It is funny how as a mother to 3 children, I still have moments when I feel like a brand-new parent. I think most parents can relate to this feeling every time their child enters into a new stage of development. Just as you finally get the hang of the baby stage, you have to face toddler tantrums. Before you know it, the time has come for preschool, and then you have to navigate the school years.
That’s when the real fun begins, the more seasoned parents will tell you with a scoff as they sip their coffee. This is the stage I find myself in—the final years of primary school, just before my daughter moves to high school and becomes…a teenager.
The preteen era has me flapping around like in those first days when I had a newborn on my hands, trying to navigate completely new issues without the handbook. This phase was notable for the discussions on how my daughter could express her individuality, for conversations on changing bodies and ways to protect ourselves from others. However, our most recent conversation really threw me for a loop.
Parental surprises never stop
The discussion began via text message when my daughter was spending the night at her father’s house. Out of the blue, with no introductory statement, my daughter texted me, ‘Well, since dad isn’t supportive, I’m not telling him, but I like girls and boys.”
So, my daughter says she’s bisexual. I remembered reading this message and thinking for a while before I replied. What exactly did she mean there? Likes them as friends or romantically? Does she even know what that statement means at her age?
Of all the things that could happen on my Friday night, I was least expecting my daughter to say she is bisexual. I know that the topic of teen sexuality will be coming up soon, but I’ve been banking on having a few more years before crossing that bridge. After all, at what age does a child know their sexuality? Obviously, I was thrust into this conversation much sooner than expected. There were two main things I was mentally trying to cover before responding to the message.
How to react when your child comes out
The first issue for me was whether my daughter intellectually understood this sexual orientation or was trying to say something else. Saying you like boys and girls as an 8-year-old who wants to have both as friends is something completely different from an 18-year-old coming out as bisexual. At that point, teaching my children about sexuality hadn’t really been a thought process because thus far, I was lucky to get them to play with the opposite gender in the first place. I often think parents automatically assume sexual orientation in children is based on gender norms or their own perceptions, and I doubt many consider bisexual kids.
The second issue for me was making sure that regardless of how I felt about this, her feelings were the most important thing. I had heard stories of how not to react when your child comes out, but I didn’t remember any stories about how you should react when they do. I knew this could be a big moment for an individual, and your parent’s reaction when you come out can permanently scar or change you for life. Additionally, I didn’t want to close down the lines of communication with her at this very early and important stage by reacting in a way she would perceive as judgmental.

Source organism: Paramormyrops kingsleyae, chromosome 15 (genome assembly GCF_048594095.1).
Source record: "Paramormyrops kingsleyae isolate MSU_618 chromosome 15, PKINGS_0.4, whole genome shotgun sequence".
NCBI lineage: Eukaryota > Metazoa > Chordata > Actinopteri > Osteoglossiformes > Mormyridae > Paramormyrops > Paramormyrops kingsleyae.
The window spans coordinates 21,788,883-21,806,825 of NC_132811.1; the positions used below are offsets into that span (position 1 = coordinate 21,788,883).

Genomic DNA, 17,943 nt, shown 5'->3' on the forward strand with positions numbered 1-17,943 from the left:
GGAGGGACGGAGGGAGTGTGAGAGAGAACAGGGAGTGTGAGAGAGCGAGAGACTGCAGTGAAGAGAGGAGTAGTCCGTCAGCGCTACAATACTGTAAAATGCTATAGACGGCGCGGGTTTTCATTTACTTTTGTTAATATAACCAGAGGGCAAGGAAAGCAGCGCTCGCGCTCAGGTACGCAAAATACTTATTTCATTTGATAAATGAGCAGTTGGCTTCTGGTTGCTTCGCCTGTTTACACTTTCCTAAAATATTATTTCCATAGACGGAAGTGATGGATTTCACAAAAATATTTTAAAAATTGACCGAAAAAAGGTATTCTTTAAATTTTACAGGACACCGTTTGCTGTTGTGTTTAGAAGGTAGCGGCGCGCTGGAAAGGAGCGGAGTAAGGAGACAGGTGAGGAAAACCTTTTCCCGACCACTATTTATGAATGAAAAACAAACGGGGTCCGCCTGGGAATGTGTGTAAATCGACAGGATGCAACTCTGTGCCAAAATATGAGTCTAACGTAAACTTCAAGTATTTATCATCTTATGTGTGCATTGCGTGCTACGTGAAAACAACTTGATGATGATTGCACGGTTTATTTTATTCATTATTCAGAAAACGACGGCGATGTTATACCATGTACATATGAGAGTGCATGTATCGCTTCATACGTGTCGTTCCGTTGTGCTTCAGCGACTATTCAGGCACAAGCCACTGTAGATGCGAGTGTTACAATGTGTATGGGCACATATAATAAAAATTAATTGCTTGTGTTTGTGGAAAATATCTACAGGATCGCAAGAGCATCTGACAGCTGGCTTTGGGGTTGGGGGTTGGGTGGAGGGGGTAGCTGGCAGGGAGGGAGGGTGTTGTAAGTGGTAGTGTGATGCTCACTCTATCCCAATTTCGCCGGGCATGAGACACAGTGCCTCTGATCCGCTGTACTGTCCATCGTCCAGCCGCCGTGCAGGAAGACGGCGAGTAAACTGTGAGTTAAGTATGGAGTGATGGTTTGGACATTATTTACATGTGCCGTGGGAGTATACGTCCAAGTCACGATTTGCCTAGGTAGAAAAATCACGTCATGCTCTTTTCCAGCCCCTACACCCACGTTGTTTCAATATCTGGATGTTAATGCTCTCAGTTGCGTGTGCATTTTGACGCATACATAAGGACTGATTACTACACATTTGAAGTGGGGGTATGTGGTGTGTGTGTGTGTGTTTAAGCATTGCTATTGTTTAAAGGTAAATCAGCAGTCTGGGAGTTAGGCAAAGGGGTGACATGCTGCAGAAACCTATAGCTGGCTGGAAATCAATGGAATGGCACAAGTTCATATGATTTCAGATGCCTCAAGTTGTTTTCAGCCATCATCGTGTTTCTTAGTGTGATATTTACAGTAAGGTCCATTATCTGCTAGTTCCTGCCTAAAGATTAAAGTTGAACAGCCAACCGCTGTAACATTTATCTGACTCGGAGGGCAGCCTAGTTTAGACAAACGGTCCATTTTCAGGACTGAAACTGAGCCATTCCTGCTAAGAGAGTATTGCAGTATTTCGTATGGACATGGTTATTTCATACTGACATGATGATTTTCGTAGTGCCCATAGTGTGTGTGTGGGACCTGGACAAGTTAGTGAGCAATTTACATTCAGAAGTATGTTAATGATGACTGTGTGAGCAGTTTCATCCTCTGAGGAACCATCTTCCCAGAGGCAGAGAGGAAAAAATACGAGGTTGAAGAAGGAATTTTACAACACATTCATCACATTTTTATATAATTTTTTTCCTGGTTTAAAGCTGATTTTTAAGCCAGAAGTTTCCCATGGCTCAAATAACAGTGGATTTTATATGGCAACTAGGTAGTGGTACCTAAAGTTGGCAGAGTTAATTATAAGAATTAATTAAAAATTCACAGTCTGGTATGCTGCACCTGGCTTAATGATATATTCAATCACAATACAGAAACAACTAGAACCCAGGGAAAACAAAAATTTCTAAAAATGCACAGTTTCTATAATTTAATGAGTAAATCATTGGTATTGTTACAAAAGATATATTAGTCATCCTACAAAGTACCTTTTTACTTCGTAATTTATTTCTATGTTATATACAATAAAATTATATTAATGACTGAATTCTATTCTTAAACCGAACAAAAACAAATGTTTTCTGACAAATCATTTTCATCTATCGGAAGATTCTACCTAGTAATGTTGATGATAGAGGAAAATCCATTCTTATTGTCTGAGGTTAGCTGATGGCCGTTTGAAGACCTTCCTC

I asked myself how I actually felt about this. Assuming she was indeed talking about sexual orientation, what would I feel if I find out that my child is bisexual? Honestly, the best way I can describe my reaction is as a sort of an internal shrug. Her liking boys or girls or both really made no difference to me or the way I felt about her.
I didn’t worry about her being bullied or succumb to other fears many of today’s parents have. I simply thought that as long as she was happy and felt comfortable expressing herself to me without judgment, I was happy, too. When I finally texted back, my brilliantly eloquent reply was, ‘And?’
She shared a few worries she had about telling me and her dad. When I simply asked her, “What made you decide that?” she said, “I don’t know. Because boys are starting to get a bit annoying.” Honestly, even as a woman in her 30s, I can’t disagree with that. I simply agreed with her and then told her, “Well, I love you no matter what, so if you like boys or girls, it doesn’t matter one bit to me.”
Opening the lines of communication
When she returned home the next day, we made dinner and discussed this a bit further. I questioned her a little about her understanding of what it meant to like boys and girls and our definitions of what a boyfriend or a girlfriend is. The whole conversation revolved more around an intellectual understanding and her curiosity, with no judgments passed regardless of her choices.
Right now, I think it isn’t so much a defined sexual orientation because she’s still young enough for these relationships to be more about who you like to hang out with than who you want to love. However, I deem this a defining moment in our relationship. It showed an openness between us, and my reaction has paved the way for her to come to me in the future. My daughter knows that whether she’s straight, gay, or bisexual, it really doesn’t matter because I love her for who she is, not for her sexual orientation.